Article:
It’s mid-February and that means one thing, Valentine’s Day.
As a child Valentine’s Day was fun. You got to design your own little heart-laden box to accept all your classmate’s Valentine’s. Then you’d get to fill in the To: and From: fields on your G.I. Joe cards (because nothing says “Be Mine” like Snake Eyes). I remember each time taking extra special care when filling out a card for the girl who I happened to like that particular year. When the day arrived and cards were exchanged I would rifle through my haul finding the one from whichever girl it was and kept it apart from the others. It was special even though I’m sure she’d written the exact same thing on mine that she’d written on everyone else’s. No matter, love was given and received. Valentine’s Day was for a young boy not yet mature enough to express his affections and for him to hold fast to even a token expression from the object those affections.
As a teenager Valentine’s Day was a stressful time. Either I didn’t have a “girlfriend” and was forced to endure a day of hearts, cards and stuffed animals parading through my loneliness or even worse I had a “girlfriend” and felt pressure to provide just the right combination of cards, candy and stuffed animals to show the appropriate level of affection. Are flowers and a card enough? Should I get her balloons? Does she like balloons? If I don’t get her candy will she think I think she’s fat? Why did I want a girlfriend again? Valentine’s Day was a report card on how you were, or were not in some sad cases, perceived as “boyfriend” material.
As a young adult I became disenchanted with Valentine’s Day. I’d tell anyone who’d listen that Valentine’s Day was for rotten lovers to make up for their shortcomings and failures throughout the rest of the year. I firmly believed if a man was doing his job and caring for his companion then Valentine’s Day was just another day.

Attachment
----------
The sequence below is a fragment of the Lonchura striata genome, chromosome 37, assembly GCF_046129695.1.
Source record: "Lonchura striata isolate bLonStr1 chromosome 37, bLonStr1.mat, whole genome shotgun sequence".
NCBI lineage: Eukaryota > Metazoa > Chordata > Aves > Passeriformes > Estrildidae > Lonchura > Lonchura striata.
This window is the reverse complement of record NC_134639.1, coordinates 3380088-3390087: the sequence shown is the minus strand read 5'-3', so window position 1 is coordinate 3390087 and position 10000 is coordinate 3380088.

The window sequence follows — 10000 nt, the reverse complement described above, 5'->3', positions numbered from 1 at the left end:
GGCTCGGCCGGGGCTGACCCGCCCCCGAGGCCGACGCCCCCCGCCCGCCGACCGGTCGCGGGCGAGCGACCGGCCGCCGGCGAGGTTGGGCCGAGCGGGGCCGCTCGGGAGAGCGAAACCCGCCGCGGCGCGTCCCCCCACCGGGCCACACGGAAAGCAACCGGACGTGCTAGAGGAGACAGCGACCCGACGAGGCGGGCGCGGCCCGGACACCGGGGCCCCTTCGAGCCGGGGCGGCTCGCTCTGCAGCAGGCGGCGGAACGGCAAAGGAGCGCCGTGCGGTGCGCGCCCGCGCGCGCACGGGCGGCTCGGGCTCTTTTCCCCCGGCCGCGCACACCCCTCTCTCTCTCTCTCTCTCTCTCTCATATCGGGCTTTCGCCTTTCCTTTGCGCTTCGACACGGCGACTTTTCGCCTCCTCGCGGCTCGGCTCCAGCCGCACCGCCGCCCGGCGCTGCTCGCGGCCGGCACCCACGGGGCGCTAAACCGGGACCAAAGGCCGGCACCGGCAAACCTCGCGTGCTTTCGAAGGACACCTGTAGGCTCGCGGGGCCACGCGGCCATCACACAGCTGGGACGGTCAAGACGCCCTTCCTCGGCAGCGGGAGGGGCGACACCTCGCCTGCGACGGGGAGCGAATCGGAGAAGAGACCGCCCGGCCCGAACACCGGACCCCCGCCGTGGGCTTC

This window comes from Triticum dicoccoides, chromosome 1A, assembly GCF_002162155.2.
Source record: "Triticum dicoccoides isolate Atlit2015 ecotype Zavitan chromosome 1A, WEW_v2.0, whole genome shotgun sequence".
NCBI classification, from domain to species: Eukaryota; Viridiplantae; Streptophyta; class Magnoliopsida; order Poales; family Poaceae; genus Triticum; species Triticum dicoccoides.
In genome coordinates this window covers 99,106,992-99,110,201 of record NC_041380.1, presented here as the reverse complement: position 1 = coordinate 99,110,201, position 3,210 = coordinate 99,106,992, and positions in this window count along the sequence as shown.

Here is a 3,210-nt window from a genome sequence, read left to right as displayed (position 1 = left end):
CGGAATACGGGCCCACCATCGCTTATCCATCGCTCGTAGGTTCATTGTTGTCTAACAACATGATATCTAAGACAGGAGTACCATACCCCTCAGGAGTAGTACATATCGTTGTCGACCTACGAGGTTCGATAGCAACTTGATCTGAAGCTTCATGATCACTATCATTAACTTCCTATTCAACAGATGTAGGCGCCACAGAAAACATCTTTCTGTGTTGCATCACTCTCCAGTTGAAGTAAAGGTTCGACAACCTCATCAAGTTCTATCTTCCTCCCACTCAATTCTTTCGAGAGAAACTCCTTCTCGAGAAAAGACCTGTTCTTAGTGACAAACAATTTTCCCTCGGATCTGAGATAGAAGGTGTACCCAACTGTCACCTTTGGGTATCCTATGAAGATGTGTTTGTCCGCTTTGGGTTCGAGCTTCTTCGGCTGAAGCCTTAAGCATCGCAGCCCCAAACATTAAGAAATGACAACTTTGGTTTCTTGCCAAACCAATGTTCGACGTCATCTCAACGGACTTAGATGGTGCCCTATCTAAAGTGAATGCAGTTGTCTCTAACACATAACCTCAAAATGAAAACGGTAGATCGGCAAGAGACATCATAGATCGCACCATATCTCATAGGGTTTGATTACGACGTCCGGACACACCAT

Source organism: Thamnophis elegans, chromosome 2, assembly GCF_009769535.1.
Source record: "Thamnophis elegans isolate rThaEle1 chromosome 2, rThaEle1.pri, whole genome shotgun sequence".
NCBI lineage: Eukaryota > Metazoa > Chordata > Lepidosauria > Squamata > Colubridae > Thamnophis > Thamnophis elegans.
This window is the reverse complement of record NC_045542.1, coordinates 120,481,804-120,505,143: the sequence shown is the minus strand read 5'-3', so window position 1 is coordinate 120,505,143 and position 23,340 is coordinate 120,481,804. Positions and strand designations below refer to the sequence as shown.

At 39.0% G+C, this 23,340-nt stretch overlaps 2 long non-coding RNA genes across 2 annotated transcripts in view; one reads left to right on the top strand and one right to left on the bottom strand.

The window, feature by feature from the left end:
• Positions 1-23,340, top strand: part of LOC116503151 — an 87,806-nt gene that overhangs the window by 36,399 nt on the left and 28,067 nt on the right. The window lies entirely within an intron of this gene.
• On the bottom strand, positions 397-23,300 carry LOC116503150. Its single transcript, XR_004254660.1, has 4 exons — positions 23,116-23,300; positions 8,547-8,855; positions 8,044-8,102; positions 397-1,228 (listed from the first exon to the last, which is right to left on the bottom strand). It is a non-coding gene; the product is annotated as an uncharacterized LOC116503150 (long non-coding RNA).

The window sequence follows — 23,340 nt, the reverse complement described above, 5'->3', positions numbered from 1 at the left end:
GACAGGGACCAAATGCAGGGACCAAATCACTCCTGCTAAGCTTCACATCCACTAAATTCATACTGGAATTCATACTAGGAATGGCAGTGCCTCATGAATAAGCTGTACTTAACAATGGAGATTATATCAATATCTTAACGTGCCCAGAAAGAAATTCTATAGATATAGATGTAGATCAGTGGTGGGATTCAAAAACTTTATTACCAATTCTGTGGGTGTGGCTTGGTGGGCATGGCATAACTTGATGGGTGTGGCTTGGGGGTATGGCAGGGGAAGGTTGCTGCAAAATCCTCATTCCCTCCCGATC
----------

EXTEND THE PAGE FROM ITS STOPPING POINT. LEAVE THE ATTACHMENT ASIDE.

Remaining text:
It was easy to take such a stance because as a newly married couple we of course had it all figured out. We had plenty of time and energy to heap affection on one another everyday and had vowed never to become disconnected like those old fogies no matter what circumstances life had in store for us.
Adding to my distaste for Valentine’s Day was the fact that the same dozen roses I’d bought for her the previous week cost $20-$30 dollars more on this love sanctioned day. Over crowded restaurants offered just one or two Valentine’s meals for a king’s ransom. And last but not least cards failed to provide an adequate expression of my love for her. Valentine’s Day was a needless day for a loving couple who felt no compulsion to share their affections with the masses.
Now as a slightly less young adult Valentine’s Day is an oasis of sorts. I’ve become one of those rotten lovers who didn’t keep his promise to stay connected no matter what life through at him. Between children and work and school and church each day just fills up. At day’s end when the work is done and the kids are safely in bed it’s time to unwind, decompress or just veg out. Sure we spend that time together but I forget to make time to take her in my arms and just stare into those beautiful eyes. I don’t always take every shot I get to hold or caress her hand and tell her I’ve missed her today. I neglect to mention that when I catch a glimpse of her from across the room my heart still leaps in my chest. I don’t remind her daily that she’s the reason behind everything I do and she’s given my life meaning. I fail to tell her that I smile every time I think of her or that I’m smiling right now as I type this because I’m thinking of her. Or that she’s just as beautiful today as she was the day we got married, or how lucky I am to share a life with her. Valentine’s Day is an opportunity to break from the dizzying array of stuff that crowds our day to day and say “I Love You”.